has discussed or decided a 2283 issue as it pertains to the antitrust laws.
Similarly, counsel have not called to my attention any legislative history in the Clayton Act which indicates whether Congress had given consideration in passing the Clayton Act as to the possibility of federal courts enjoining state courts by reason of the antitrust laws. In contrast, Justice Stewart's opinion, in Mitchum, is an authoritative analysis of the history of 1983 which established beyond dispute the congressional intent. As he said, speaking for the court, "the debate was not about whether the predecessor of § 1983 extended to actions of state courts, but whether this innovation was necessary or desirable."
Upon a review of the leading appellate cases cited as to the problems involved herein, I find, with due respect, that the holdings of the Court of Appeals are partially opaque. So, at this point I am not free from doubt as to whether 2283 precludes federal courts from enjoining state-court actions where there is a purported Clayton Act cause of action.
Certainly the cases such as Vernitron Corp. v. Benjamin, 2 Cir., 440 F.2d, 105, and Studebaker Corp. v. Gittlin, 2 Cir., 360 F.2d 692, are not holdings on the Clayton Act, but, rather, involve other federal statutes.
In Potter v. Carvel Stores of New York, 203 F. Supp. 462, the district court's opinion was a precise holding that 2283 precluded a federal court from enjoining a state court where the cause of action was the Clayton Act. However, the Court of Appeals' per-curiam opinion impliedly sanctions the district court's ruling when they state their affirmance is "for reasons stated" by the district court judge. Yet the Court of Appeals for the Fourth Circuit, 314 F.2d 45 may conceivably have been in doubt on the jurisdictional issue because they hastened to add "if he might have granted the injunction, denial of the motion was certainly within the range of the discretion lodged in him and is consistent with the principle of Kelly v. Kosuga, 358 U.S. 516, 79 S. Ct. 429, 3 L. Ed. 2d 475."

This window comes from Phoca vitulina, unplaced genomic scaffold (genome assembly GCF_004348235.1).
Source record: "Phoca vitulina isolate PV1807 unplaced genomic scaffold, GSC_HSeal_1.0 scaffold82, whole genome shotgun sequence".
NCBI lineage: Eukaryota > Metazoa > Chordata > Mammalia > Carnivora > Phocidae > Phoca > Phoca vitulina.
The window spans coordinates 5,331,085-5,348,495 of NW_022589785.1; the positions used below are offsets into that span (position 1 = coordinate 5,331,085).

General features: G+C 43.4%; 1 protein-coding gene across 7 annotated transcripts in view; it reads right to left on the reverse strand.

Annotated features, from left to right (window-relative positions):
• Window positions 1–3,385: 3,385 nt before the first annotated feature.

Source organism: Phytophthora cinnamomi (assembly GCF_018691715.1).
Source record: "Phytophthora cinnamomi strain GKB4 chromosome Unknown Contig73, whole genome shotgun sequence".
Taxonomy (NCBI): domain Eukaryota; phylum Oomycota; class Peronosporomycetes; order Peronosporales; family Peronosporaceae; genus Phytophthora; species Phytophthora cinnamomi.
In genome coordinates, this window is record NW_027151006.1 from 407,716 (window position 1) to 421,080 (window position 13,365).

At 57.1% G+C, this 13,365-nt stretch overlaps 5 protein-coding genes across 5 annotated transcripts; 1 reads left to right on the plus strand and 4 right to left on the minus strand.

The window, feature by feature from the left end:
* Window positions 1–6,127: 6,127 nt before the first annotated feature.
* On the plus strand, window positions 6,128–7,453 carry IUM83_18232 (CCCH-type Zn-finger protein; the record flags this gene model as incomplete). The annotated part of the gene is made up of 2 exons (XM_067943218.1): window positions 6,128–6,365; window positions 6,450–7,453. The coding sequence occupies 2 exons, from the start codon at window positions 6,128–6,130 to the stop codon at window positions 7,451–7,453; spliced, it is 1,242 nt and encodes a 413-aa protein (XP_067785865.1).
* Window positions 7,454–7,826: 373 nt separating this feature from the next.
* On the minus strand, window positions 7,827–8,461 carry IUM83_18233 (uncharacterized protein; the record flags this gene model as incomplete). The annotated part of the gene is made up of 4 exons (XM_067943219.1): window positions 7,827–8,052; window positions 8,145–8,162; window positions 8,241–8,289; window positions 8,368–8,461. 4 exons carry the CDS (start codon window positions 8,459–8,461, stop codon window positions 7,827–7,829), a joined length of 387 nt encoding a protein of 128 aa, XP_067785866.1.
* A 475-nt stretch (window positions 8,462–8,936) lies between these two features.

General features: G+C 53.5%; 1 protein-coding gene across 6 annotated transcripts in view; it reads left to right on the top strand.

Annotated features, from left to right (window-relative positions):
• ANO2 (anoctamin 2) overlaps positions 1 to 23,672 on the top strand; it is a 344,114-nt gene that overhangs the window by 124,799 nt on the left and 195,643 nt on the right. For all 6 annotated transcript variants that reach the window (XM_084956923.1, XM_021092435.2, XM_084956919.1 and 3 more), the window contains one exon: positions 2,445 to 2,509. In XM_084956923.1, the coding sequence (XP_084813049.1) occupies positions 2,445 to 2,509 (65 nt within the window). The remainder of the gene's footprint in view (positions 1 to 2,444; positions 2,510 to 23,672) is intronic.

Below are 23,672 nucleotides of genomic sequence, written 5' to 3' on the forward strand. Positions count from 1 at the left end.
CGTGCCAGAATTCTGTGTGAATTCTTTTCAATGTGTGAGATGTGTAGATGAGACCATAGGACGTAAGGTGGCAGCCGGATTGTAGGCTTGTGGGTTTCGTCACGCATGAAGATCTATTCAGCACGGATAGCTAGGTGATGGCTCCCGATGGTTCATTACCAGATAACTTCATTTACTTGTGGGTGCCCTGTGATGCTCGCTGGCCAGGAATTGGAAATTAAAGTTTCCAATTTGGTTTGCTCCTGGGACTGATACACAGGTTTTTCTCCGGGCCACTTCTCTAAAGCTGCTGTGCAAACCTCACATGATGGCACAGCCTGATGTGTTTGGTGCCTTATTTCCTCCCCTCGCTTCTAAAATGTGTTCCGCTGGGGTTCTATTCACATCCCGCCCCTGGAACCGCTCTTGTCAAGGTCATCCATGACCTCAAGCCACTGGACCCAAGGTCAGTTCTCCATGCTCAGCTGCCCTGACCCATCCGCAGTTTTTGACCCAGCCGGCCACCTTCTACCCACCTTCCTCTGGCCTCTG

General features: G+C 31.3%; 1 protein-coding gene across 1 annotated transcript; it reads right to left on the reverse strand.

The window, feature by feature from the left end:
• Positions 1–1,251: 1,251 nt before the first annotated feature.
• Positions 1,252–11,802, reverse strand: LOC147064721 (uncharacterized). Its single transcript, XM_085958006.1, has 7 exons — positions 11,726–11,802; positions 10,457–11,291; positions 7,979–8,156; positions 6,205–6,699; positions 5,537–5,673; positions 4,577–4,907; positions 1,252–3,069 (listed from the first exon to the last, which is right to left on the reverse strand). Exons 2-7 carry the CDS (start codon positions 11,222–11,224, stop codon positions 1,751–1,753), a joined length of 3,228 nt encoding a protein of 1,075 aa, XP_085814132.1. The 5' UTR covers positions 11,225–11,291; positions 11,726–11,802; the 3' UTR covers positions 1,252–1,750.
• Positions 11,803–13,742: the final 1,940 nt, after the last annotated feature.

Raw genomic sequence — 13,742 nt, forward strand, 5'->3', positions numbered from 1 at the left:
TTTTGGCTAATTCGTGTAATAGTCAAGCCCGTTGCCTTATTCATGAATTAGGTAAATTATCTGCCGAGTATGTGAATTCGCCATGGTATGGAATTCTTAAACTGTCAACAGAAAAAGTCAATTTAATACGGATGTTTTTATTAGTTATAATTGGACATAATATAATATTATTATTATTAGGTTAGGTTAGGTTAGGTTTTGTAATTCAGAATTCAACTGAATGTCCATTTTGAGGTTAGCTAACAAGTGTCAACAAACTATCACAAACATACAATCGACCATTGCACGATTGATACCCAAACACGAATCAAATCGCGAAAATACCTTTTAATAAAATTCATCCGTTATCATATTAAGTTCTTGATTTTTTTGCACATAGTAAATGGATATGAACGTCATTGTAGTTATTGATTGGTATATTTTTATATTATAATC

If the district court was so clearly accurate in its holding that there was no jurisdiction, it would appear to have been unnecessary for the Court of Appeals to have made an alternative holding as to the range of discretion of a district judge.
Reines Distributors, Inc. v. Admiral Corp., D.C., 182 F. Supp. 226, cited by counsel for the Blackhawks, was not affirmed by the Court of Appeals of the Second Circuit on the jurisdictional issue as to 2283, but, instead, the Court of Appeals reversed the district court for his grant of a motion for summary judgment and an award of damages. 319 F.2d, 609.
So, it does not appear from the cases cited that the Court of Appeals for the Second Circuit has decided or has had to decide whether 2283 precludes a federal court from issuing an injunction against a state court under the circumstances of this Clayton Act case.
Finally, Red Rock Cola Co. v. Red Rock Bottlers, 5 Cir., 195 F.2d 406, has some, if probably not more, of the ambiguity in Potter v. Carvel Stores of New York, for the Court of Appeals noted in Red Rock, supra, that:
"Assuming, for the sake of argument, but by no means deciding, that cases could arise in which a State Court proceeding could be properly considered to threaten 'a violation of the Anti-Trust Laws' so as to come within the last cited statute, 15 U.S. Code, 26, and that likewise instances might arise when a Federal Court injunction against such proceeding would be necessary in aid of the jurisdiction of the Federal Court within the terms of Section 2283, supra, we find no such situation presented by this record."